It is denied that Respondent No. 4 can freely provide telecommunication services and ignore the Unified License Agreement because it relies on networks built by other companies. It is submitted that Respondent No. 4 at one point was building out its physical presence in India for regulatory reasons.  By way of background, on 6 April 2018, the Reserve Bank of India issued its Directive, Storage of Payment System Data, requiring that: “All system providers shall ensure that the entire data relating to payment systems operated by them are stored in a system only in India.”  Directive on Storage of Payment System Data, 6 April 2018, (Publicly available at https://www.rbi.org.in/scripts/NotificationUser.aspx?Id=11244&Mode=0).    

Soon thereafter Respondent No. 4 announced the appointment of Abhijit Bose as head of “WhatsApp India”– WhatsApp’s first full country team outside of California . . . based in Gurgaon.” Respondent No. 4’s company statement is no longer available on its website but press accounts of this statement can still be found online.  “WhatsApp appoints Abhijit Bose as head of WhatsApp India”, The Economic Times of India (21 Nov 2018) (Publicly available at https://economictimes.indiatimes.com/tech/internet/whatsapp-appoints-abhijit-bose-as-head-of-whatsapp-india/articleshow/66735848.cms). According to Mr. Bose’s November 2018 statement recounted by the India Times:  “WhatsApp can positively impact the lives of hundreds of millions of Indians, allowing them to actively engage and benefit from the new digital economy.” Id. The India Times also reported in that article: “Apart from the traceability request, the government had had asked WhatsApp to set up a local corporate presence. . . .” Id. After finding a way to maneuver around the Reserve Bank of India’s 2018 Directive, on 6 November 2020, Respondent No. 4 announced the launch of its payment platform without having any “local corporate presence” that would store “data related to payments”See “Send Payments in India with WhatsApp”, WhatsApp Blog (6 November 2020) (Publicly available at https://blog.whatsapp.com/send-payments-in-india-with-whatsapp). As with Respondent No. 3’s massive build out of its physical presence in India, Respondent No. 4’s “company statement” regarding the building of “WhatsApp India’s” physical presence in India is no longer found on Respondent No. 4’s website.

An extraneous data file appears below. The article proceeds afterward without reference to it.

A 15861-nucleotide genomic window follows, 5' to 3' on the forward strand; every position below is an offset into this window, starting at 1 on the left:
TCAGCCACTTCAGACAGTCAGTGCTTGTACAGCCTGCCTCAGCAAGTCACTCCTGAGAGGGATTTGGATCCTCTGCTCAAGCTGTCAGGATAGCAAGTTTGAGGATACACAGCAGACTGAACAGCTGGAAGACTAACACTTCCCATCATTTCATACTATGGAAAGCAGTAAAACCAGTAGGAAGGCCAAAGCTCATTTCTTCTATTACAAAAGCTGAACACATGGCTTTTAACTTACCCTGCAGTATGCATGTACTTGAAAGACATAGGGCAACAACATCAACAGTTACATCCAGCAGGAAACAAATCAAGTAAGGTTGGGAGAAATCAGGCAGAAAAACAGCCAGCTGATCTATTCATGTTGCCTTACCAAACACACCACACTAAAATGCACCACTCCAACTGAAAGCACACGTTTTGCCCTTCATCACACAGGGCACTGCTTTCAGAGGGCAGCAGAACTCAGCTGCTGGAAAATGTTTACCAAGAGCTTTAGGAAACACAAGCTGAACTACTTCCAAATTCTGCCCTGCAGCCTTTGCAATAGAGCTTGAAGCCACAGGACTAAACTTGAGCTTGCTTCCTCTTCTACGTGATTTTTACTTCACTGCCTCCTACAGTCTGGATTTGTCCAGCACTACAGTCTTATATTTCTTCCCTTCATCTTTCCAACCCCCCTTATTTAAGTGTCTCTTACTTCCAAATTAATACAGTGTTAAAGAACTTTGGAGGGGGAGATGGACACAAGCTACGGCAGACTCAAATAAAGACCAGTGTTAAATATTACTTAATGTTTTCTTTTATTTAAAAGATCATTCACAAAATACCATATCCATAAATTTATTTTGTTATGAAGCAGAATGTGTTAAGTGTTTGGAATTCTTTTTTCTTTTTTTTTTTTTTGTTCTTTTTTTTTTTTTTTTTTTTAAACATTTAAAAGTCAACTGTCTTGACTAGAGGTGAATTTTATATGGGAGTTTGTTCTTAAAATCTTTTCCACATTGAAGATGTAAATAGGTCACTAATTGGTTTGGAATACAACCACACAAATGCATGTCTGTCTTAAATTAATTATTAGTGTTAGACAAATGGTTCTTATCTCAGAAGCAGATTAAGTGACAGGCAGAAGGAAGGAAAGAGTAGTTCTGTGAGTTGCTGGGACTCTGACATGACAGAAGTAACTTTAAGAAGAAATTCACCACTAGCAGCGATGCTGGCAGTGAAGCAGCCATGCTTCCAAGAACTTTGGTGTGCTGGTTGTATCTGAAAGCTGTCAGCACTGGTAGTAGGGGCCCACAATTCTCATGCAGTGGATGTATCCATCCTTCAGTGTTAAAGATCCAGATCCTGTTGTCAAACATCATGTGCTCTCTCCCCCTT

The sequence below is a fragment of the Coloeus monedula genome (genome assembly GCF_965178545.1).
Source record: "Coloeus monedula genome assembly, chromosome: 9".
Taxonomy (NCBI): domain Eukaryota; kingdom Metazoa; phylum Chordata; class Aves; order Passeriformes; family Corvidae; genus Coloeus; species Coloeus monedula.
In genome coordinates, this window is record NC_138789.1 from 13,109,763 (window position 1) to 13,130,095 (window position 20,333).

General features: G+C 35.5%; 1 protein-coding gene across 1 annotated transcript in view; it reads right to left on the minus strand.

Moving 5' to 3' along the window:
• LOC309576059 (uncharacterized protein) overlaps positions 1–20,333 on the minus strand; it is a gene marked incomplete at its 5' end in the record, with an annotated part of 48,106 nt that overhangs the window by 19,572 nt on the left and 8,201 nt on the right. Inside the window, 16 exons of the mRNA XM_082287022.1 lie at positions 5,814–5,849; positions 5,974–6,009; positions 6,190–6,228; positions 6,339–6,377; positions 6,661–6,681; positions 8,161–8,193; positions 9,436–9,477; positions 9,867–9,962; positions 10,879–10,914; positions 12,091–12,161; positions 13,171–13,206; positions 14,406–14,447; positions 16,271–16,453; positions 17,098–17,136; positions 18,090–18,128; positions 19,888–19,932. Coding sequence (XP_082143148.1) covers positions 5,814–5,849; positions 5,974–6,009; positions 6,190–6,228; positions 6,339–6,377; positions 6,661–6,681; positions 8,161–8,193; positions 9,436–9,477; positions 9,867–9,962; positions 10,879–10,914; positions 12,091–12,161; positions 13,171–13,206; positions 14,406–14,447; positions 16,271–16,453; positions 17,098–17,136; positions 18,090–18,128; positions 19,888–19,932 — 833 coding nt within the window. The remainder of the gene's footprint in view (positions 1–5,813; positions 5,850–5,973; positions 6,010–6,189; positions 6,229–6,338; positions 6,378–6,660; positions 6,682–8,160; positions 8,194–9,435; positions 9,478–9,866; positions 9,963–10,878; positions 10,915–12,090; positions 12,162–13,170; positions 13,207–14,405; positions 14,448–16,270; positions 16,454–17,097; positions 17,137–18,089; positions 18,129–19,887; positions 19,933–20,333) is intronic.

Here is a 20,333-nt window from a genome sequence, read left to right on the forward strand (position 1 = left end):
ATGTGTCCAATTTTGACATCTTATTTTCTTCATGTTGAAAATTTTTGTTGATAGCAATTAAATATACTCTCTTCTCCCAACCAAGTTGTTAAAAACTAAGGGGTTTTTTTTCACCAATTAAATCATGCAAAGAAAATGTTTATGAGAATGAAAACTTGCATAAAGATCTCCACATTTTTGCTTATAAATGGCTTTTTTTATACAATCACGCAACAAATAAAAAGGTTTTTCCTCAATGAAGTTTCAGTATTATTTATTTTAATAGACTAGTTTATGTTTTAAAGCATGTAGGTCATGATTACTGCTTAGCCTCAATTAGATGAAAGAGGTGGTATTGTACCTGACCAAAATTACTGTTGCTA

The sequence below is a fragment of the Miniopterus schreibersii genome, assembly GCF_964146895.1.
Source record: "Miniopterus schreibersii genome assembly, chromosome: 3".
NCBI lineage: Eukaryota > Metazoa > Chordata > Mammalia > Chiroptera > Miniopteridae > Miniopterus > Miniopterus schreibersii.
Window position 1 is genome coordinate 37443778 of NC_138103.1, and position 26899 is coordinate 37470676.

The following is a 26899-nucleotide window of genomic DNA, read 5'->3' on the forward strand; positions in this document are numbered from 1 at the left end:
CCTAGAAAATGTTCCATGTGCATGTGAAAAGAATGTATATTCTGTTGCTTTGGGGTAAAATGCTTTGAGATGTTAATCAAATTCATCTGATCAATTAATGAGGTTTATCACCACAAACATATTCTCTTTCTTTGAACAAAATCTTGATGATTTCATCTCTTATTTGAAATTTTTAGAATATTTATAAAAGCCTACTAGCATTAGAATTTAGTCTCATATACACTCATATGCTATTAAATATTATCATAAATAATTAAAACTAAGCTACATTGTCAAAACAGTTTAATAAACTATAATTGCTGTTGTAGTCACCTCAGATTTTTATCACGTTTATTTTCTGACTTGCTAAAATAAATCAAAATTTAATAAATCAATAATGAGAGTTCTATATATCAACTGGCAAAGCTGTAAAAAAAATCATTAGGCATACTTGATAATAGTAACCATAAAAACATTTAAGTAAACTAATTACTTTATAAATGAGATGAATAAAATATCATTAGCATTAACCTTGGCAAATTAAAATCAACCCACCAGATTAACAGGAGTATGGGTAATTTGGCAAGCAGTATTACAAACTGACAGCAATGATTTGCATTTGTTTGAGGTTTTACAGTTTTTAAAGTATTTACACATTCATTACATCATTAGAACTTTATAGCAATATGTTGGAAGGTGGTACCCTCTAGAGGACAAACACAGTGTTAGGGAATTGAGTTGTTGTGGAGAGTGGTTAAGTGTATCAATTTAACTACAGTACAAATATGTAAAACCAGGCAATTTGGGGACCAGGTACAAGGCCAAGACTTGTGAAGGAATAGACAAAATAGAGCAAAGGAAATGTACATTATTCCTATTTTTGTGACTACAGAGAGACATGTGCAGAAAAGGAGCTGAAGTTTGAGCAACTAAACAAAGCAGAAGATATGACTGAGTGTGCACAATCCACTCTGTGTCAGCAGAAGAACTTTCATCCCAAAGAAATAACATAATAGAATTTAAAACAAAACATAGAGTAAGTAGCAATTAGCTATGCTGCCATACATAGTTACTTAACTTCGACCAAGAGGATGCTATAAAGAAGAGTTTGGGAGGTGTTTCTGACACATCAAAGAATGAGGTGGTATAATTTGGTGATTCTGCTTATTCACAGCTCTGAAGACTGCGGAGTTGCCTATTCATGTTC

More importantly, as also with Respondent No. 3, Respondent No. 4 now no longer has any physical presence in India – despite the country being Respondent No. 4’s largest country market.  And, without Respondent No. 4 having any physical presence in the country, Mr. Bose – still apparently head of “WhatsApp India”, announced in July 2020:  “Our collective aim over the next two to three years should be to help low-wage workers and the unorganised, informal economy easily accesses three products – insurance, micro-credit and pensions.” See “Facebook’s WhatsApp to partner with more Indian banks in financial inclusion push”, Reuters Article, (22 July 2020) (Publicly available at https://www.reuters.com/article/us-whatsapp-india-idUSKCN24N24E.  It is further submitted that Respondent No. 4 – who already dominants in Internet Telephony, messaging, and mobile payments plans on dominating  in providing access to “insurance, micro-credit and pensions”. It is submitted that this blatant form of digital colonialism should respectfully be rejected  by way of this present writ Petition